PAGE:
Selfie is a new term used in relation to self-portraiture, especially those made by the photographed using a hand-held camera (or camera phone). The term is often associated with social media. The term emerged in the early 2000s and has become increasingly popular after 2010. Although the act of creating self-portraits has been in existence since 1839, the term has become more popular with the increased popularity of social media.
In my current work, I appropriate travel self-portraits. I prefer to recycle self-portraits that are uploaded publicly onto Instagram. I replace the process of photographing with the process of “screen grabs”, re-publishing the images using @wisataselfie as a Regramming account. Wisataselfie (Travel Selfie) is the account I made to document selfie pictures taken at various tourist spots across Indonesia. This account is used to regram tourist self-portraits found by searching for popular hashtags like #wisata, #wisataindonesia, #wisatanusantara and others.
In the process, I realize how selfie and hashtag are now incorporated into a new form of popular tourist photographic practice. With the culture of real-time sharing in social media (Instagram, Path, TwitPic, Facebook etc.), tourist perspective and media perspective (promotion of travel destinations) converge. The role of individuals who publish vacation photos on social media acts as provider of reference images, creating the fantasy that compels people to visit the same places and produce the same photographs.
This phenomenon is supported by user-friendly applications. Instagram filter, for example, is capable of making postcard-perfect photographs. Instagram, one of the most popular photo-sharing social networking services, reveals the strong desire amongst people to share their experiences for wider public consumption. The powerful tourist gaze, in tandem with the media gaze, makes people think of the tourist spot as an object to create images, seen in the photographs shared by their friends and family members. Some of the tourists have shifted their interest from experiencing to documenting. This is followed/sustained by the urge to share their photographs to the wider public as proof of their visit/experience at these tourist sites.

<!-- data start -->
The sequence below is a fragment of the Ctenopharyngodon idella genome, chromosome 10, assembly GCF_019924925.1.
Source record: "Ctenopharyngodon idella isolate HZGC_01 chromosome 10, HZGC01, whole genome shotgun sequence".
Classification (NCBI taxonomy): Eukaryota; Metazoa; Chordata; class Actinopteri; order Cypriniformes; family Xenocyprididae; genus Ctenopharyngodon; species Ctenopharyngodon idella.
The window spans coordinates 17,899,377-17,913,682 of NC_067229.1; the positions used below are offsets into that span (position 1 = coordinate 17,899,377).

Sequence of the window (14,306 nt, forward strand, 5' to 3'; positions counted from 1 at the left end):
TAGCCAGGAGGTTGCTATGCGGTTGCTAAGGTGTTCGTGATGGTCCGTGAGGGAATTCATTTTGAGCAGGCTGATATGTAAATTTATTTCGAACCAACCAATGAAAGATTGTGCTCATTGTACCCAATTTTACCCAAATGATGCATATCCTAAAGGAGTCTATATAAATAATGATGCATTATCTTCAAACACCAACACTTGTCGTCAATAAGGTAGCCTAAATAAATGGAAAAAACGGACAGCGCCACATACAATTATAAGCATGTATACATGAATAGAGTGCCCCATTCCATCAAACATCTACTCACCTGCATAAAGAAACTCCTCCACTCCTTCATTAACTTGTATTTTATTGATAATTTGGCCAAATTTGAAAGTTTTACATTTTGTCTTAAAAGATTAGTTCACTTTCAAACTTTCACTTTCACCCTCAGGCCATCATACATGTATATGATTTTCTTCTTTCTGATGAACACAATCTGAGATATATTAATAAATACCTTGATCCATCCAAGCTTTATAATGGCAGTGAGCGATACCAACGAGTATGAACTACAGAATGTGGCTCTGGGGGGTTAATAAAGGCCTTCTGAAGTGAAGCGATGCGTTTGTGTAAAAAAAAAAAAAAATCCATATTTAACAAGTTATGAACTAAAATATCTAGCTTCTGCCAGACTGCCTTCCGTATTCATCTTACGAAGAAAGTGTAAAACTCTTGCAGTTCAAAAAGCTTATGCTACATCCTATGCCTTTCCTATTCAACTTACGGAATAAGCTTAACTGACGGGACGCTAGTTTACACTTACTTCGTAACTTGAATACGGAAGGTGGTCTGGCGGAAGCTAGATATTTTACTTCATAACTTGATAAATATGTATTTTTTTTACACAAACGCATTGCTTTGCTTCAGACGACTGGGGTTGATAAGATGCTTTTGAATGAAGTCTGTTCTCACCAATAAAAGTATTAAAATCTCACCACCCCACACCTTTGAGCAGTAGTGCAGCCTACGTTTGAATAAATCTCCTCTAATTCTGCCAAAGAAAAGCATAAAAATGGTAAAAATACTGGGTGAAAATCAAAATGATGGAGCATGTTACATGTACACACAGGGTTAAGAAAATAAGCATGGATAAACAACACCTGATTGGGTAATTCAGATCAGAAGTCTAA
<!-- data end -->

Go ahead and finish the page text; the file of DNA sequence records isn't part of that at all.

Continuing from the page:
Beautiful landscape photographs are now rapidly reproduced. Some of them display a similar visual aesthetics and function as promotional media for tourism—with emphasis on the exotic, natural beauty and happiness. To differentiate the locations, a few “photographers” started adding hashtags to their photographs.
Hashtag is the easiest way to categorize a certain topic. It was first popularized in 2007 via Twitter. Then, Hashtag functioned as a folder separator to facilitate engine search, leading to the ideaof trending topics (hot topics that are widely discussed on Twitter). This approach is evolved for other social networking platforms, including Instagram. The way people use hashtags has undergone a shift, in which a single upload is now usually accompanied by more than one hashtag. In the early days of its conception, hashtag is used, in general, only three times in a single upload. The function of most Instagram hashtags today is still informed by the need to categorize the images. However, the use of hashtags has become more descriptive, explaining what is not only in the photo but also things that are not visible.
The descriptive turn in the use of hashtags affects photography itself (unphotographed photography). Each hashtag summons the memory of experiences accordingly. This is relevant to the romanticism in tourist photography. The hashtag is not only used to categorize the images in the virtual world. It is also used to trigger our memories of past travels.
Hastag is important for selfies. People sometimes fill the entire frame (of the photographs) with their visages, hence obscuring the landscape. In this sense, travel selfies need hashtags to mark the locations. The desire here is to seek a more tangible materialization of the situation and experience, presented in the form of photographs. People also started using hashtags as a way to illustrate the things that do not appear in the photos. Members of the public are encouraged to imagine these things through a romantic perspective that is directly tied to personal memories and experiences. My response to this phenomenon can be seen through my other Instagram account, @wisatatagar.